In their first meeting of 2020, the Reserve Bank of Australia (RBA) has decided to leave the cash rate unchanged at 0.75%. This was expected due to the three major cuts to the cash rate last year, and the fact that the economy is responding relatively well to the current rate.
As RBA Govenor Philip Lowe explained, the outlook for the global economy remains fairly reasonable. This is mainly due to the fact that the slowdown in global growth that began in 2018 is beginning to end, and low inflation in most countries is boosting consumer sediment. The RBA believes that housing sector looks likely to grow strongly throughout the year, which bodes well for increases to household spending. The overall outlook is also being supported by the low level of interest rates, recent tax refunds, ongoing spending on infrastructure, a brighter outlook for the resources sector and, later this year, an expected recovery in residential construction. Inflation remains low and stable.
Several situations worldwide and in Australia have the RBA slightly concerned however, They comment that continuing uncertainty about the trade and technology dispute between the US and China is a potentially high risk impact on growth, although progress in resolving this is lifting sediment. Of course now the corona virus is also having a significant effect on the Chinese economy which is progressively flowing through to other major economies. Similarly the affects of the Australian bushfires are also currently being felt, although it is also too early to comment on how they will continue to affect the economy in the long-term.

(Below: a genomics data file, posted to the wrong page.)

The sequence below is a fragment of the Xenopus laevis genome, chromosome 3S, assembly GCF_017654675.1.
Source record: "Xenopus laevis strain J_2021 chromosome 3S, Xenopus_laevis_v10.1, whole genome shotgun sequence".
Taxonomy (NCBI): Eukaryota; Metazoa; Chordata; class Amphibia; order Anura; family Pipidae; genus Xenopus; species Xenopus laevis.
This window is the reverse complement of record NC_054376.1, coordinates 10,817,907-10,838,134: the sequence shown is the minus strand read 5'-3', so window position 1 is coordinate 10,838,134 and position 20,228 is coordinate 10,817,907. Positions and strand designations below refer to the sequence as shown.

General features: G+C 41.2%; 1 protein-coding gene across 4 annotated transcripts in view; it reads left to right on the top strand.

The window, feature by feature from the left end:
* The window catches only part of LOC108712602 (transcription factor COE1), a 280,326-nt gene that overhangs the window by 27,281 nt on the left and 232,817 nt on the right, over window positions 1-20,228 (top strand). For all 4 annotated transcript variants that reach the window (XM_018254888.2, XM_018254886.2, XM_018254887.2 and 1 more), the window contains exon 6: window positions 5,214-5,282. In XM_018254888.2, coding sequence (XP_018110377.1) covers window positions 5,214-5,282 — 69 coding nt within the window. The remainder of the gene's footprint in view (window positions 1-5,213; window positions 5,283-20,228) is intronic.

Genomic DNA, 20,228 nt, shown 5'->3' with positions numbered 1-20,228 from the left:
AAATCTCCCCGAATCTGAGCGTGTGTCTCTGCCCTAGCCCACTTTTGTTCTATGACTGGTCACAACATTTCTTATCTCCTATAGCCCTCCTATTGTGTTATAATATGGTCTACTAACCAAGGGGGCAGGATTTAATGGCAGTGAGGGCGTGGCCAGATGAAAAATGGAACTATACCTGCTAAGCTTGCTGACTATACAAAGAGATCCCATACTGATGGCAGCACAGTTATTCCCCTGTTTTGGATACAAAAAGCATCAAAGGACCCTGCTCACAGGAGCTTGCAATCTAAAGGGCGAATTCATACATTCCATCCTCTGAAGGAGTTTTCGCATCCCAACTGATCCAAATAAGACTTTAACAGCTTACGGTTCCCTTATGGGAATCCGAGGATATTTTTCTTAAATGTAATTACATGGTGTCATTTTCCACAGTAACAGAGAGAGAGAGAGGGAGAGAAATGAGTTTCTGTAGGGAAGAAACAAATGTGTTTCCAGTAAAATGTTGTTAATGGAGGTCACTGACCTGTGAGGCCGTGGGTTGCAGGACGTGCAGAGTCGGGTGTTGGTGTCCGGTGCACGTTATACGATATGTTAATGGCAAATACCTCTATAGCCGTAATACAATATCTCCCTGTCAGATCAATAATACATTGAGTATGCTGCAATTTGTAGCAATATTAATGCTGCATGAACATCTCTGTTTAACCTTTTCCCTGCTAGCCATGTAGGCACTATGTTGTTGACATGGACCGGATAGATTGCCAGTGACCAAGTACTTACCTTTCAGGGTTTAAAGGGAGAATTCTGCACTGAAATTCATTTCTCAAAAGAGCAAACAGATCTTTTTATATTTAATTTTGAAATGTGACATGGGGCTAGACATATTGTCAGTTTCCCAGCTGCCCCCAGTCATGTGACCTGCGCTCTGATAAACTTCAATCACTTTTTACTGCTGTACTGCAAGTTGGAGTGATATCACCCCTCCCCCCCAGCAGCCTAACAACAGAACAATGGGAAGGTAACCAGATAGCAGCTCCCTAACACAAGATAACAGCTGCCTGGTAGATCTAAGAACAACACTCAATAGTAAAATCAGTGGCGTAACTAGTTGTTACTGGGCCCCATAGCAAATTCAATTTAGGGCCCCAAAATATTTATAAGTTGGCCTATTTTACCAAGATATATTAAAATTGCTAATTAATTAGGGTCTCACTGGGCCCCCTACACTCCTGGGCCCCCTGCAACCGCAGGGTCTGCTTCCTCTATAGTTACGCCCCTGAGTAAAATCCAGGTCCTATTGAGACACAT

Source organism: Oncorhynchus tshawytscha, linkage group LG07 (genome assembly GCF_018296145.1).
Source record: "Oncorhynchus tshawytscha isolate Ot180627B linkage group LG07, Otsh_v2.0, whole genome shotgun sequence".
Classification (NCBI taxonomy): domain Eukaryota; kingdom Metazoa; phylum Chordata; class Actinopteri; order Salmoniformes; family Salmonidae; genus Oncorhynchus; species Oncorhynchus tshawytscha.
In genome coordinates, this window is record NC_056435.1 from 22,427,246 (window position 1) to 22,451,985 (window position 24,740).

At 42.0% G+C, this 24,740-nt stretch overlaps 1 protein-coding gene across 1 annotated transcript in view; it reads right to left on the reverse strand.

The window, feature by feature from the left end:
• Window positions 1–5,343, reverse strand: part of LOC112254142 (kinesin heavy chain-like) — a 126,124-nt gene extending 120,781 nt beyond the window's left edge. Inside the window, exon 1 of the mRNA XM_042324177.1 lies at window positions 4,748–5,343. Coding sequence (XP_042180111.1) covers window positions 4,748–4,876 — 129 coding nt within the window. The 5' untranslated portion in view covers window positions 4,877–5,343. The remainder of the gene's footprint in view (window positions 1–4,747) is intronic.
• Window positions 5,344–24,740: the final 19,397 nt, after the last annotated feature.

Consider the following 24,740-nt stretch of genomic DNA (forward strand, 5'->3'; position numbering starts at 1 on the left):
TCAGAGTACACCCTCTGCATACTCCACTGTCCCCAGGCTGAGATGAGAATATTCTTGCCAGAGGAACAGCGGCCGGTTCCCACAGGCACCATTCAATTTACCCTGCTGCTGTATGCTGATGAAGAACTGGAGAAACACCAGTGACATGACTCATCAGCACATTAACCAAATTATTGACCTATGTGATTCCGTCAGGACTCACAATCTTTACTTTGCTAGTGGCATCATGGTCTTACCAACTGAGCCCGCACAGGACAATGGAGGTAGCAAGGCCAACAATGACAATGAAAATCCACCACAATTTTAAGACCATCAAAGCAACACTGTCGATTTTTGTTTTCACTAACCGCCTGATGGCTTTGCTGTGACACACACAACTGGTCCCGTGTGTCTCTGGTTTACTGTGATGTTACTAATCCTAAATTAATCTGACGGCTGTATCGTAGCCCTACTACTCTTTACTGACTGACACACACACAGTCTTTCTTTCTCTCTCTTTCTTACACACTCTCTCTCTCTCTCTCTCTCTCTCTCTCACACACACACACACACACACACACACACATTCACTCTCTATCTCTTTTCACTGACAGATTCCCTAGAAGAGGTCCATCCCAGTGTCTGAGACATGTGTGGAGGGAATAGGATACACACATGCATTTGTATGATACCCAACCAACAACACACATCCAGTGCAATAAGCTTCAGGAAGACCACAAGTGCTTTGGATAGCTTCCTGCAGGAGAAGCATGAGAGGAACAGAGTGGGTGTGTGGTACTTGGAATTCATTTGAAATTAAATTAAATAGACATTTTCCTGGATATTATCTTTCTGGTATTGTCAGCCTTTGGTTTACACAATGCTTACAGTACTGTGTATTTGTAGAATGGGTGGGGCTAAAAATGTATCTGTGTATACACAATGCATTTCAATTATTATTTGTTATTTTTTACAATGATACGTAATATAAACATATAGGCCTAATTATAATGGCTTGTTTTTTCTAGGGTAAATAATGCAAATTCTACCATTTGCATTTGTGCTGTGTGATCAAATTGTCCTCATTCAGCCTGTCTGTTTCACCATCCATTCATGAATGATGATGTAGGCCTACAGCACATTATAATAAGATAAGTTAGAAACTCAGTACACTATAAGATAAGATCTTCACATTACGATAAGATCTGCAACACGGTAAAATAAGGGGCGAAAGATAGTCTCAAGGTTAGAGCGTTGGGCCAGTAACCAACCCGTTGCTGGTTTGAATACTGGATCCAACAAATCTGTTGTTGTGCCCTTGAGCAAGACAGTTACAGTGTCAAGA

The RBA have explained that they believe the Australian economy will grow by about 2.75% in 2020, and 3% in 2021, which would be an increase over the growth rates of the past two years. With unemployment declining to 5.1% in December of 2019, and wages growth expected to remain subdued, upward inflationary pressures remain low. As Mr Lowe said, “A further gradual lift in wages growth would be a welcome development and is needed for inflation to be sustainably within the 2–3 per cent target range.”
There are continuing signs of a pick-up in established housing markets which will be welcomed by PropertyMash buyers. This is especially so in Sydney and Melbourne, but prices in some other markets have also increased. Incidental feedback from real estate agents to our PropertyMash journalists is that both Melbourne and Sydney demand is very patchy and varies suburb to suburb at present.
Mortgage loan commitments have also picked up, although demand for credit by investors remains subdued. Mortgage rates are at record lows and there is strong competition for borrowers of high credit quality. Credit conditions for small and medium-sized businesses remain tight.
Read more here: Statement by Phillip Lowe, Monetary Policy Decision (source: Reserve Bank of Australia).